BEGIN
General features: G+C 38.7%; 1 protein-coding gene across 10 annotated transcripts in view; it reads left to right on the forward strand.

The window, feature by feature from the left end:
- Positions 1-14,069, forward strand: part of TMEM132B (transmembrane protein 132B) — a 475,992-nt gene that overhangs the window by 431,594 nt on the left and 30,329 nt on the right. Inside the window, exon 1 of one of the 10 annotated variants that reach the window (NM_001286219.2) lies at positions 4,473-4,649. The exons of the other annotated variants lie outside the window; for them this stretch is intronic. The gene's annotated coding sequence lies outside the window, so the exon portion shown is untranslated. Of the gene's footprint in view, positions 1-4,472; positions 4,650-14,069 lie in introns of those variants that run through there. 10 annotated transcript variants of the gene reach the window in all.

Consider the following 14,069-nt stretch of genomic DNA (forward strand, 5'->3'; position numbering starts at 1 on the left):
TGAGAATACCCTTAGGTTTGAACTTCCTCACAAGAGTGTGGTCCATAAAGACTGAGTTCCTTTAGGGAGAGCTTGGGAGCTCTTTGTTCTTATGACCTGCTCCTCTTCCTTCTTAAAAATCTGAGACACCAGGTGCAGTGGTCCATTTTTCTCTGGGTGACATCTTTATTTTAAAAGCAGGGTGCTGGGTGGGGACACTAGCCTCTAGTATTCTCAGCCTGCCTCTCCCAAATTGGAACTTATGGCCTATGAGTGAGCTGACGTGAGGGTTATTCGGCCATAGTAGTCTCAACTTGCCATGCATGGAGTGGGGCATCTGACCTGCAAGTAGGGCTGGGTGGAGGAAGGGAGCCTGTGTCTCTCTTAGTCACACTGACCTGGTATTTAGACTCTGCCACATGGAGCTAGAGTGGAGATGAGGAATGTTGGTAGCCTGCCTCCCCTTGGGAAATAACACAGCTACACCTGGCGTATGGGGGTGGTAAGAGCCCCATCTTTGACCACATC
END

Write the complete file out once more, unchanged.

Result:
General features: G+C 38.7%; 1 protein-coding gene across 10 annotated transcripts in view; it reads left to right on the forward strand.

The window, feature by feature from the left end:
- Positions 1-14,069, forward strand: part of TMEM132B (transmembrane protein 132B) — a 475,992-nt gene that overhangs the window by 431,594 nt on the left and 30,329 nt on the right. Inside the window, exon 1 of one of the 10 annotated variants that reach the window (NM_001286219.2) lies at positions 4,473-4,649. The exons of the other annotated variants lie outside the window; for them this stretch is intronic. The gene's annotated coding sequence lies outside the window, so the exon portion shown is untranslated. Of the gene's footprint in view, positions 1-4,472; positions 4,650-14,069 lie in introns of those variants that run through there. 10 annotated transcript variants of the gene reach the window in all.

Consider the following 14,069-nt stretch of genomic DNA (forward strand, 5'->3'; position numbering starts at 1 on the left):
TGAGAATACCCTTAGGTTTGAACTTCCTCACAAGAGTGTGGTCCATAAAGACTGAGTTCCTTTAGGGAGAGCTTGGGAGCTCTTTGTTCTTATGACCTGCTCCTCTTCCTTCTTAAAAATCTGAGACACCAGGTGCAGTGGTCCATTTTTCTCTGGGTGACATCTTTATTTTAAAAGCAGGGTGCTGGGTGGGGACACTAGCCTCTAGTATTCTCAGCCTGCCTCTCCCAAATTGGAACTTATGGCCTATGAGTGAGCTGACGTGAGGGTTATTCGGCCATAGTAGTCTCAACTTGCCATGCATGGAGTGGGGCATCTGACCTGCAAGTAGGGCTGGGTGGAGGAAGGGAGCCTGTGTCTCTCTTAGTCACACTGACCTGGTATTTAGACTCTGCCACATGGAGCTAGAGTGGAGATGAGGAATGTTGGTAGCCTGCCTCCCCTTGGGAAATAACACAGCTACACCTGGCGTATGGGGGTGGTAAGAGCCCCATCTTTGACCACATC